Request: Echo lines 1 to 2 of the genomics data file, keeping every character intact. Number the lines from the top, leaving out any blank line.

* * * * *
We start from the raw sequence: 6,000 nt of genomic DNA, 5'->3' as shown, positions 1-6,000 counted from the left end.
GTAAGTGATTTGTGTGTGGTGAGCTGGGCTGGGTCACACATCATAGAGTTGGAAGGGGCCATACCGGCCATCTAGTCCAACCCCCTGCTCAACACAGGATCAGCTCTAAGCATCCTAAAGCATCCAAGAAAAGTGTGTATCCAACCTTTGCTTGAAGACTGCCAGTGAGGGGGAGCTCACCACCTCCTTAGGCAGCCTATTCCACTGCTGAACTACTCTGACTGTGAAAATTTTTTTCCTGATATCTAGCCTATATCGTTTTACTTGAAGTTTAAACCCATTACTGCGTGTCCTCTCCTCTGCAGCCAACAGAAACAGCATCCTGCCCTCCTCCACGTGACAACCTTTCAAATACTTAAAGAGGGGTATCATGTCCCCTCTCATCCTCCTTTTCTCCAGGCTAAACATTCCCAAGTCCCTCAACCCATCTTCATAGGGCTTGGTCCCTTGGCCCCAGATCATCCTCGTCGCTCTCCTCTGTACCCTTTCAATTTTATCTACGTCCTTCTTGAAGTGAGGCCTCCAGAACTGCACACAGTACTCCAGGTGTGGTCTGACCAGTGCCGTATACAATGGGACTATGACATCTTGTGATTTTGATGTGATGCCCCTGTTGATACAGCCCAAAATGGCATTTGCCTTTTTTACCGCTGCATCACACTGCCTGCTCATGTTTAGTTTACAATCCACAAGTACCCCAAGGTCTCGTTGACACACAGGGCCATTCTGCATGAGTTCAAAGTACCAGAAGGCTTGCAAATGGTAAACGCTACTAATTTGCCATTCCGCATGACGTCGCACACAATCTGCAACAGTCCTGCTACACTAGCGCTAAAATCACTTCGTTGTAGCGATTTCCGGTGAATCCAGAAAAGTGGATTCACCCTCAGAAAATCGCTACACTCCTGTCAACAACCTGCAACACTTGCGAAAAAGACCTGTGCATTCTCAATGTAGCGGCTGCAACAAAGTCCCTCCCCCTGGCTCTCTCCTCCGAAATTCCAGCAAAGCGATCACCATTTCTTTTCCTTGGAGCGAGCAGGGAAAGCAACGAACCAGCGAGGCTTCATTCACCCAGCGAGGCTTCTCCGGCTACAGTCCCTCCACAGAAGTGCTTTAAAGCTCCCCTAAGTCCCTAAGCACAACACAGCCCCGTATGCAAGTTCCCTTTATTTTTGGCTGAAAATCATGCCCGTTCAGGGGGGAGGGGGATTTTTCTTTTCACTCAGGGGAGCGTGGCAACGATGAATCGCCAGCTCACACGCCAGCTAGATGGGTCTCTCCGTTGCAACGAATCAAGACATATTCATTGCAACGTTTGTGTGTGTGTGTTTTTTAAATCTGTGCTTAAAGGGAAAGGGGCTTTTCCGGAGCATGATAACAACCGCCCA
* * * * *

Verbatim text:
We start from the raw sequence: 6,000 nt of genomic DNA, 5'->3' as shown, positions 1-6,000 counted from the left end.
GTAAGTGATTTGTGTGTGGTGAGCTGGGCTGGGTCACACATCATAGAGTTGGAAGGGGCCATACCGGCCATCTAGTCCAACCCCCTGCTCAACACAGGATCAGCTCTAAGCATCCTAAAGCATCCAAGAAAAGTGTGTATCCAACCTTTGCTTGAAGACTGCCAGTGAGGGGGAGCTCACCACCTCCTTAGGCAGCCTATTCCACTGCTGAACTACTCTGACTGTGAAAATTTTTTTCCTGATATCTAGCCTATATCGTTTTACTTGAAGTTTAAACCCATTACTGCGTGTCCTCTCCTCTGCAGCCAACAGAAACAGCATCCTGCCCTCCTCCACGTGACAACCTTTCAAATACTTAAAGAGGGGTATCATGTCCCCTCTCATCCTCCTTTTCTCCAGGCTAAACATTCCCAAGTCCCTCAACCCATCTTCATAGGGCTTGGTCCCTTGGCCCCAGATCATCCTCGTCGCTCTCCTCTGTACCCTTTCAATTTTATCTACGTCCTTCTTGAAGTGAGGCCTCCAGAACTGCACACAGTACTCCAGGTGTGGTCTGACCAGTGCCGTATACAATGGGACTATGACATCTTGTGATTTTGATGTGATGCCCCTGTTGATACAGCCCAAAATGGCATTTGCCTTTTTTACCGCTGCATCACACTGCCTGCTCATGTTTAGTTTACAATCCACAAGTACCCCAAGGTCTCGTTGACACACAGGGCCATTCTGCATGAGTTCAAAGTACCAGAAGGCTTGCAAATGGTAAACGCTACTAATTTGCCATTCCGCATGACGTCGCACACAATCTGCAACAGTCCTGCTACACTAGCGCTAAAATCACTTCGTTGTAGCGATTTCCGGTGAATCCAGAAAAGTGGATTCACCCTCAGAAAATCGCTACACTCCTGTCAACAACCTGCAACACTTGCGAAAAAGACCTGTGCATTCTCAATGTAGCGGCTGCAACAAAGTCCCTCCCCCTGGCTCTCTCCTCCGAAATTCCAGCAAAGCGATCACCATTTCTTTTCCTTGGAGCGAGCAGGGAAAGCAACGAACCAGCGAGGCTTCATTCACCCAGCGAGGCTTCTCCGGCTACAGTCCCTCCACAGAAGTGCTTTAAAGCTCCCCTAAGTCCCTAAGCACAACACAGCCCCGTATGCAAGTTCCCTTTATTTTTGGCTGAAAATCATGCCCGTTCAGGGGGGAGGGGGATTTTTCTTTTCACTCAGGGGAGCGTGGCAACGATGAATCGCCAGCTCACACGCCAGCTAGATGGGTCTCTCCGTTGCAACGAATCAAGACATATTCATTGCAACGTTTGTGTGTGTGTGTTTTTTAAATCTGTGCTTAAAGGGAAAGGGGCTTTTCCGGAGCATGATAACAACCGCCCA